Samsung Electronics Co.'s co-chief executive said Monday that the company wants to develop its partnership with BlackBerry Ltd., but has no intention of acquiring the Canadian handset maker.
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"We want to work with BlackBerry and develop this partnership, not acquire the company," J.K. Shin, who heads Samsung's mobile-phone business, said in a statement to The Wall Street Journal.
Samsung is separately in talks with BlackBerry to extend the scope of its cooperation, including the potential use of BlackBerry technology in Samsung devices, the company said.
It didn't elaborate on the potential extension of its agreement.
Rumors of a possible acquisition of BlackBerry by Samsung have persisted for years, particularly as the Waterloo, Ontario-based smartphone maker has struggled against competition in the smartphone market.
Mr. Shin said an acquisition of BlackBerry would be counter to the company's strategy. Samsung has built its ambitions for the enterprise market around its own security platform called Knox. Samsung, the world's largest maker of handsets, has invested heavily in Knox over the past few years, though it has struggled to gain traction with the platform and hasn't yet announced any prominent clients for the service.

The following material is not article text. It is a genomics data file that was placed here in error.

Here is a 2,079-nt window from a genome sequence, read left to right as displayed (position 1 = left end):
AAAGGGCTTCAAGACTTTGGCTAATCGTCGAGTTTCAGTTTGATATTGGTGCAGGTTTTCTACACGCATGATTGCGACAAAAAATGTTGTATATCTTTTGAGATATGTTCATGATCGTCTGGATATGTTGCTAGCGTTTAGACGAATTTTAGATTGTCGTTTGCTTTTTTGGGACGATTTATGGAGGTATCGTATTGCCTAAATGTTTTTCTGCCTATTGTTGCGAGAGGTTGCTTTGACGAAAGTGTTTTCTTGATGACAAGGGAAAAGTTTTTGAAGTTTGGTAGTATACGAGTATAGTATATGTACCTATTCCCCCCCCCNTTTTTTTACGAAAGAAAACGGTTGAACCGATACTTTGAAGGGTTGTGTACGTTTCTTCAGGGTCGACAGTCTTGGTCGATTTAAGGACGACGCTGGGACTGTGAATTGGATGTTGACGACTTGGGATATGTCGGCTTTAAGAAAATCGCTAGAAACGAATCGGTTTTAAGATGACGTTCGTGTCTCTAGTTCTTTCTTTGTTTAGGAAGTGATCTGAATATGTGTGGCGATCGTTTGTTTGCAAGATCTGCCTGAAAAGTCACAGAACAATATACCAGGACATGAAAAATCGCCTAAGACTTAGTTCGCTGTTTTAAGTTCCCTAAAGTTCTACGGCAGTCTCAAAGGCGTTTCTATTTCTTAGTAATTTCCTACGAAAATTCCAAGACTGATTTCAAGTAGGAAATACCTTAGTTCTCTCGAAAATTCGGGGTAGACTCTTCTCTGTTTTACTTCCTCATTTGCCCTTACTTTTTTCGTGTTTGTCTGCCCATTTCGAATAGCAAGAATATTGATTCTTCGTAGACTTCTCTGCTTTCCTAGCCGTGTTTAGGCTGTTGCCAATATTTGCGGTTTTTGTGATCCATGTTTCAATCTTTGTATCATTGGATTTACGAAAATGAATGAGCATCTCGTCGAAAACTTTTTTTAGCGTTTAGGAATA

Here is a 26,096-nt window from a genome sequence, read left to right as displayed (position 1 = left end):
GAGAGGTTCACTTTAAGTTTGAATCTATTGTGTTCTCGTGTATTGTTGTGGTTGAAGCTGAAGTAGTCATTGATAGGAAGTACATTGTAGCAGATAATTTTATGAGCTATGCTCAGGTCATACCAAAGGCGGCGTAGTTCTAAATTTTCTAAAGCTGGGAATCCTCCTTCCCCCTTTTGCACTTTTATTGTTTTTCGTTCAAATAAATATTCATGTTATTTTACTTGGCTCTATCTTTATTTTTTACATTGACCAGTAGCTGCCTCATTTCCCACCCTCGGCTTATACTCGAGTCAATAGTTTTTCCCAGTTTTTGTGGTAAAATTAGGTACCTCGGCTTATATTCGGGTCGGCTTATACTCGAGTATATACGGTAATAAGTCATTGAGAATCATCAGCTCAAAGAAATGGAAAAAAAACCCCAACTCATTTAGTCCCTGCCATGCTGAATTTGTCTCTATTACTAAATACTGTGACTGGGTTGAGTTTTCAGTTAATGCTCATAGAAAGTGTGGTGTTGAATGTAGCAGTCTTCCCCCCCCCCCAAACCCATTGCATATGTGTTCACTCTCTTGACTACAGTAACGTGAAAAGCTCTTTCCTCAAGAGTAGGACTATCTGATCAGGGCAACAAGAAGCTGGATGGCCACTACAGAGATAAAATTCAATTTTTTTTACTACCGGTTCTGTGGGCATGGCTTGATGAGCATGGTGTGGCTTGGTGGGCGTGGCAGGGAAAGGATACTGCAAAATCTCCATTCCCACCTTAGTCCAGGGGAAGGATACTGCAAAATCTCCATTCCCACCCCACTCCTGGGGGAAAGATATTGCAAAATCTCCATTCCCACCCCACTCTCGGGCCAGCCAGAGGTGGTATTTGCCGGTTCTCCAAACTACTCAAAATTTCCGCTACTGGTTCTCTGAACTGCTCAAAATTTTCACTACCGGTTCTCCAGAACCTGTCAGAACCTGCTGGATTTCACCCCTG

"We are satisfied with the progress of Knox, including the quality of security and protection that it enables, and remain committed to Knox over the long term," the company said.
In November, Samsung and BlackBerry signed an agreement that allows each company to sell the other's mobile-security technology. Samsung has signed similar deals with other enterprise security companies, including Citrix Systems Inc., Good Technology Inc., MobileIron Inc., and VMware Inc.'s AirWatch.
"We value all of our relationships," Samsung said.
Samsung also said that Samsung wasn't craving access to BlackBerry's patent portfolio, calling attention to its own patent portfolio, which is one of the biggest in the technology world. Samsung said that as of the end of 2013, it has registered more than 110,000 patents globally, including more than 34,000 in the U.S.
Analysts have said BlackBerry's 44,000 patents could be an attractive asset for Samsung, which has spent much of the past five years in a legal battle with Apple Inc. over patents. Samsung also has signed cross-licensing deals with partners like Google Inc., giving it some shelter from patent litigation.
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